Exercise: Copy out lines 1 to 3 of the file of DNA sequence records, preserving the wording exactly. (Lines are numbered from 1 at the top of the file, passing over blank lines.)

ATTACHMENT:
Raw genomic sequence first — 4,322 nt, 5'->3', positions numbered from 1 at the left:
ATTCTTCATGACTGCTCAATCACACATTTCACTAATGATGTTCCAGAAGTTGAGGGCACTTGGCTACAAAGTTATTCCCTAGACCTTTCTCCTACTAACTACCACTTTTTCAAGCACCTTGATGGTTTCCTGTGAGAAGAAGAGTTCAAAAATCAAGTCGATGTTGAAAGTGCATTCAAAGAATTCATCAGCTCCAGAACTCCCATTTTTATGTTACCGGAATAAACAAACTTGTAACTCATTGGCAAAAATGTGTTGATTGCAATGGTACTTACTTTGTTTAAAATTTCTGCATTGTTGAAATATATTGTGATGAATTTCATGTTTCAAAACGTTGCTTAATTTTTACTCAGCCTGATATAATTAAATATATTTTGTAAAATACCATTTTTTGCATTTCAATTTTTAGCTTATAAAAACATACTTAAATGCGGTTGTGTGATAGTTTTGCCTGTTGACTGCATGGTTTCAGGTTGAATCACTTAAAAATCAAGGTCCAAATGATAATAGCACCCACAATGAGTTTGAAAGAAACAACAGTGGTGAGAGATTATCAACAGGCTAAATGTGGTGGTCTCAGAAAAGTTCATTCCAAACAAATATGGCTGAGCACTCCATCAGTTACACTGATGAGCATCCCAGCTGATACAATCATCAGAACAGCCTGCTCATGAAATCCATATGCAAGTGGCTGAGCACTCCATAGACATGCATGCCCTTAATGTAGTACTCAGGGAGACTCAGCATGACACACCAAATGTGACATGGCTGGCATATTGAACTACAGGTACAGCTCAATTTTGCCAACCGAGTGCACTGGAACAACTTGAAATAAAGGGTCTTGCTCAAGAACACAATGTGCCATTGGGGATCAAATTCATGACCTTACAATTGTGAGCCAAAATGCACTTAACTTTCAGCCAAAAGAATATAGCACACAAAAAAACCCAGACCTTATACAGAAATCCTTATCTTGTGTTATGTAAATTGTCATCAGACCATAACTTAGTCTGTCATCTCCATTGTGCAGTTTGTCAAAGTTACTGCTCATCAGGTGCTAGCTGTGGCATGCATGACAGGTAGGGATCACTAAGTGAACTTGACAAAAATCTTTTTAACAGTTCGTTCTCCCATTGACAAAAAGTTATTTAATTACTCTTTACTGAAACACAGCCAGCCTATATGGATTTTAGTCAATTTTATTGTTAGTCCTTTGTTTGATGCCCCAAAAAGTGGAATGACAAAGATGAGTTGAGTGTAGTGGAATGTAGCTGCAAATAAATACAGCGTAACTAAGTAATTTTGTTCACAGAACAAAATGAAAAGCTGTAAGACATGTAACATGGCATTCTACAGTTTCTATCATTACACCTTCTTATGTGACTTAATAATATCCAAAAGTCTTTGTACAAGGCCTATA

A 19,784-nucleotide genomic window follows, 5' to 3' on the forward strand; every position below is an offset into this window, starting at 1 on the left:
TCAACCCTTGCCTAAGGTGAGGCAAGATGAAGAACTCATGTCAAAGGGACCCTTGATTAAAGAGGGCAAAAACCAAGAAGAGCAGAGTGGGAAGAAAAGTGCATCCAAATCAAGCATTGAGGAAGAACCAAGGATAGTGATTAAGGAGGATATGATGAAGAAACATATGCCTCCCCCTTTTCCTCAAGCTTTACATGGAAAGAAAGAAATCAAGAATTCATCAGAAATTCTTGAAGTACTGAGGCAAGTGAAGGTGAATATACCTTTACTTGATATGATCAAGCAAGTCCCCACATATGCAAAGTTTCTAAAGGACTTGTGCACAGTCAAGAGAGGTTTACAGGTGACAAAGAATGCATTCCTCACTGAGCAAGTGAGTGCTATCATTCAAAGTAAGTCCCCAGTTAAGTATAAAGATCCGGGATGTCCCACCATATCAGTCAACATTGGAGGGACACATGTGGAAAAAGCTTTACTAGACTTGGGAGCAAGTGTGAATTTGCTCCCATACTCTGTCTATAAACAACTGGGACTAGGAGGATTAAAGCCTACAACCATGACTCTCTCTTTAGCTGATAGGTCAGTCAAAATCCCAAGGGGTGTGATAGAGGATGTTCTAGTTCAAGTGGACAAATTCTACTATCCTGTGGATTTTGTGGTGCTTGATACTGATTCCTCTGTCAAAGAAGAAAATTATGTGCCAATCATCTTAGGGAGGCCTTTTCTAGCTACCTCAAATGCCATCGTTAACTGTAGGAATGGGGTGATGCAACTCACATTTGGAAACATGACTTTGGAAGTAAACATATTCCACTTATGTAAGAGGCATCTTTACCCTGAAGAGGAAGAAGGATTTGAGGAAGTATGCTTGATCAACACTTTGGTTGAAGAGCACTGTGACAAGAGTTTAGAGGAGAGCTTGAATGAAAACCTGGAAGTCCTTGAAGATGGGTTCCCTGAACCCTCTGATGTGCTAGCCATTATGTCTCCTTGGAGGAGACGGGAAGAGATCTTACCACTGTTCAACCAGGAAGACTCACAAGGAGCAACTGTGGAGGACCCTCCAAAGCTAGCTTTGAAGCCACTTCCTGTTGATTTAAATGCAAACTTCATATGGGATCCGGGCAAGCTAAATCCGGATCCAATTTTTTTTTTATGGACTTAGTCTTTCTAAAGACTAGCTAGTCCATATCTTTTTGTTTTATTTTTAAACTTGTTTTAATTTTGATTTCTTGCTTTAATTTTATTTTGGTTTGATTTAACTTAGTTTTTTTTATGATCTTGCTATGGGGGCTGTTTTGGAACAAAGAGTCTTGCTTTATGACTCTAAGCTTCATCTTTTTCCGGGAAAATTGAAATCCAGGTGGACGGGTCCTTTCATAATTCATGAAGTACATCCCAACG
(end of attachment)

Raw genomic sequence first — 4,322 nt, 5'->3', positions numbered from 1 at the left:
ATTCTTCATGACTGCTCAATCACACATTTCACTAATGATGTTCCAGAAGTTGAGGGCACTTGGCTACAAAGTTATTCCCTAGACCTTTCTCCTACTAACTACCACTTTTTCAAGCACCTTGATGGTTTCCTGTGAGAAGAAGAGTTCAAAAATCAAGTCGATGTTGAAAGTGCATTCAAAGAATTCATCAGCTCCAGAACTCCCATTTTTATGTTACCGGAATAAACAAACTTGTAACTCATTGGCAAAAATGTGTTGATTGCAATGGTACTTACTTTGTTTAAAATTTCTGCATTGTTGAAATATATTGTGATGAATTTCATGTTTCAAAACGTTGCTTAATTTTTACTCAGCCTGATATAATTAAATATATTTTGTAAAATACCATTTTTTGCATTTCAATTTTTAGCTTATAAAAACATACTTAAATGCGGTTGTGTGATAGTTTTGCCTGTTGACTGCATGGTTTCAGGTTGAATCACTTAAAAATCAAGGTCCAAATGATAATAGCACCCACAATGAGTTTGAAAGAAACAACAGTGGTGAGAGATTATCAACAGGCTAAATGTGGTGGTCTCAGAAAAGTTCATTCCAAACAAATATGGCTGAGCACTCCATCAGTTACACTGATGAGCATCCCAGCTGATACAATCATCAGAACAGCCTGCTCATGAAATCCATATGCAAGTGGCTGAGCACTCCATAGACATGCATGCCCTTAATGTAGTACTCAGGGAGACTCAGCATGACACACCAAATGTGACATGGCTGGCATATTGAACTACAGGTACAGCTCAATTTTGCCAACCGAGTGCACTGGAACAACTTGAAATAAAGGGTCTTGCTCAAGAACACAATGTGCCATTGGGGATCAAATTCATGACCTTACAATTGTGAGCCAAAATGCACTTAACTTTCAGCCAAAAGAATATAGCACACAAAAAAACCCAGACCTTATACAGAAATCCTTATCTTGTGTTATGTAAATTGTCATCAGACCATAACTTAGTCTGTCATCTCCATTGTGCAGTTTGTCAAAGTTACTGCTCATCAGGTGCTAGCTGTGGCATGCATGACAGGTAGGGATCACTAAGTGAACTTGACAAAAATCTTTTTAACAGTTCGTTCTCCCATTGACAAAAAGTTATTTAATTACTCTTTACTGAAACACAGCCAGCCTATATGGATTTTAGTCAATTTTATTGTTAGTCCTTTGTTTGATGCCCCAAAAAGTGGAATGACAAAGATGAGTTGAGTGTAGTGGAATGTAGCTGCAAATAAATACAGCGTAACTAAGTAATTTTGTTCACAGAACAAAATGAAAAGCTGTAAGACATGTAACATGGCATTCTACAGTTTCTATCATTACACCTTCTTATGTGACTTAATAATATCCAAAAGTCTTTGTACAAGGCCTATA

A 19,784-nucleotide genomic window follows, 5' to 3' on the forward strand; every position below is an offset into this window, starting at 1 on the left: